Saroj, a 55-year-old construction worker residing near the Bakkarwala landfill site, embodies the challenges faced by informal sector workers amid the escalating air pollution crisis in Delhi.
In the wake of frequent construction bans to combat air pollution, Saroj found herself periodically unemployed for the past three months, grappling to make ends meet.
For people like her, whose primary income source is construction work, the shutdown presents a formidable financial setback.
“There has been no stable construction work since October (Diwali) and we have been sitting at home for three months now. The contractor informs us that work will only resume in a few months when the air pollution situation improves,” she said.
Working in the construction industry, despite its polluting nature, has become an unavoidable necessity for these workers, exposing them to some of the most severe health repercussions.
“Fever, cough and cold and stomach issues are very common for us living close to and working on construction sites,” Saroj said, shedding light on the health challenges she endures due to persistent exposure to pollution.
Delhi recorded its worst December in terms of air quality in 2023. The city’s average Air Quality Index (AQI) for the month was at 348, the highest since 2018 when it had reached 360.
This led to the implementation of Stage III of the Graded Response Action Plan (GRAP) that involves a complete halt on construction and demolition work, except for essential government projects in Delhi and surrounding areas.
A recent survey conducted by Help Delhi Breathe and Mahila Housing Trust revealed that informal workers such as Saroj, particularly those residing near landfill sites in Delhi, bear the brunt of the adverse effects of pollution.
These workers grapple with challenges, including heightened exposure to outdoor activities, unfavourable working and living conditions, hazardous work sites and social discrimination.
The informal sector faces a significant blow to livelihoods due to a confluence of issues such as extreme cold, air pollution, heat stress, lack of green spaces, waste burning and open drainage.
Approximately 42 per cent of respondents in the survey expressed the opinion that the government should abstain from shutting down polluting companies, emphasising the imperative of preserving jobs.
The study covered 590 informal sector workers across Bakkarwala, Gokulpuri, Sawda Ghevra, Nand Nagri and Bhalswa.
Construction workers comprised the majority of informal settlement residents surveyed at 46.6 per cent, followed by waste pickers at 10.2 per cent and street vendors at 6.9 per cent.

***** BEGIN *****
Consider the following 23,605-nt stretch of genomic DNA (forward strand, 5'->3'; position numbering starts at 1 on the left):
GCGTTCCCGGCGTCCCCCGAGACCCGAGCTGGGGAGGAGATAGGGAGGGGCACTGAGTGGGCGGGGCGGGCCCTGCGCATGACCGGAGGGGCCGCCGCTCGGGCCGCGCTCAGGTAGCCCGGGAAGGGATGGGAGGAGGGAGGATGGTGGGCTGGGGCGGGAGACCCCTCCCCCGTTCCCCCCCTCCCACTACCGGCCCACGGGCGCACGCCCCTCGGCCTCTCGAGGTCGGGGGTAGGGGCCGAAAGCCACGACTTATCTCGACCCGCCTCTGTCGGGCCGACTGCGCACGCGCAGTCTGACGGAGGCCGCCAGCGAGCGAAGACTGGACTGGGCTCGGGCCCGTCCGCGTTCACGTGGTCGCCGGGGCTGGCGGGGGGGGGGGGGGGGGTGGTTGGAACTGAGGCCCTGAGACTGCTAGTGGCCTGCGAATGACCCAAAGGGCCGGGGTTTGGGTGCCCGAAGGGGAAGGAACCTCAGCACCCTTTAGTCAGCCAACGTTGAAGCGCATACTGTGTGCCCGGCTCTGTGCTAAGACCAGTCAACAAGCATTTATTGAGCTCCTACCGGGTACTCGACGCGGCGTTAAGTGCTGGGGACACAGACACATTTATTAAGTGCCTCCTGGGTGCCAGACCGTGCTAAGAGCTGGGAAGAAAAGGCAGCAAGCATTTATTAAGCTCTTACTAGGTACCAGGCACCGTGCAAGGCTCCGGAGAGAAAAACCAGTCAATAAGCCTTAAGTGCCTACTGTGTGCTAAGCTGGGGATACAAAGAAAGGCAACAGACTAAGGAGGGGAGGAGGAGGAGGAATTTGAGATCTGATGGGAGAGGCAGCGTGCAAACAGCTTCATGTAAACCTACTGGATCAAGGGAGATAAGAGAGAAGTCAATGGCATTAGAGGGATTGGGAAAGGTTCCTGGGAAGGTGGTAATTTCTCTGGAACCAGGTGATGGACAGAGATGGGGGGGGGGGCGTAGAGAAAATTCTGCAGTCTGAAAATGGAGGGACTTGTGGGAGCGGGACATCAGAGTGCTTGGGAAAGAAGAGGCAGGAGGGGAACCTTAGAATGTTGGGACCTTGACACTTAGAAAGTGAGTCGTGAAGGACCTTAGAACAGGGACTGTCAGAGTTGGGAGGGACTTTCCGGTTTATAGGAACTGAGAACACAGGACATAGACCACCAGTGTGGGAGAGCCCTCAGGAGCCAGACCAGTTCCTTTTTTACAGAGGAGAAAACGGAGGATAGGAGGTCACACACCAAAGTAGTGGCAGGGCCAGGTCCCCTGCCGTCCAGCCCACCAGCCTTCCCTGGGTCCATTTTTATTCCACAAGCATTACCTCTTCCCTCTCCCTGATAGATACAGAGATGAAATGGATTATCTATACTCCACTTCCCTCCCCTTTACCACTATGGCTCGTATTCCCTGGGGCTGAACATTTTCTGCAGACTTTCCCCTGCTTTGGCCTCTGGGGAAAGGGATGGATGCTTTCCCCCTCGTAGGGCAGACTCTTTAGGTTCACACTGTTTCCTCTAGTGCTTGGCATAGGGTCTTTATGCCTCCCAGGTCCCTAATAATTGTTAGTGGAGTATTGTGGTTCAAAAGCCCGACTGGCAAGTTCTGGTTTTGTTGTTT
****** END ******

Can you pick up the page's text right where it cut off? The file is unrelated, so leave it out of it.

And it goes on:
The study revealed that the closure of construction sites not only results in job losses but also engenders uncertainty for these workers.
At 77 per cent, a substantial majority of respondents pointed to an inherent conflict between economic development and environmental protection.
Around 91 per cent reported falling sick due to deteriorating air quality. The survey further highlighted that 95 per cent of workers refrained from raising pollution concerns at their workplaces, primarily due to the fear of job loss.
Constant exposure to pollution and excessively long working hours emerged as top workplace concerns for 75 per cent of the respondents.
Many workers implement preventive measures at home and underscore the need for protective equipment for workplace safety.
“As construction activities are halted during high air pollution in Delhi, it is crucial to recognise how it impacts the already precarious livelihood and financial security of informal sector workers. Help Delhi Breathe and Mahila Housing Trust are diligently working to raise awareness on the issue and connect workers to social security schemes that can safeguard them,” said Gurpriya Singh, a campaigner affiliated with Help Delhi Breathe, a citizen-led collective.
Mahila Housing Trust Director Bijal Brahmbhatt underscored the severe health challenges faced by informal sector workers due to Delhi’s air pollution.
“Waste pickers at settlements such as Bhalswa are grappling with additional health issues, including contaminated water, toxic fumes from garbage burning, and handling toxic waste without adequate protective equipment,” Mr Brahmbhatt said.
Mr Brahmbhatt emphasised the necessity for precise measures, including skill development and training programmes, to provide alternative employment opportunities and reduce dependence on waste-picking for livelihoods.
Ms Singh of Help Delhi Breathe pointed out the complexity of the issue where industry shutdowns, aimed at combating air pollution, end up disproportionately affecting workers who contribute the least to the problem.
This pattern is observed not only in Delhi but across states, particularly in construction and brick kiln industries, Ms Singh said. She emphasised the vulnerability of women workers, who often bear additional burdens such as childcare at construction sites.
“Women workers are all the more impacted due to burdens of childcare at sites. They are usually assigned unskilled tasks and are paid less than men,” Ms Singh said.
Moreover, women tend to be the last to seek health care, further compounding their social, economic and health needs, especially in the context of air pollution impacts, she added.
Roshini Suparna Diwakar, a senior consultant with Mahila Housing Trust, underlined the urgent need to take action to protect construction workers from the hazardous nature of their work.
Simple solutions such as providing masks, sprinkling water and ensuring water and sanitation facilities can contribute significantly to the overall wellbeing of workers, she said.
Diwakar underscored the importance of looking at the issue holistically, with specific attention to implementing guidelines such as creche facilities to protect children from pollution.
(Except for the headline, this story has not been edited by NDTV staff and is published from a syndicated feed.)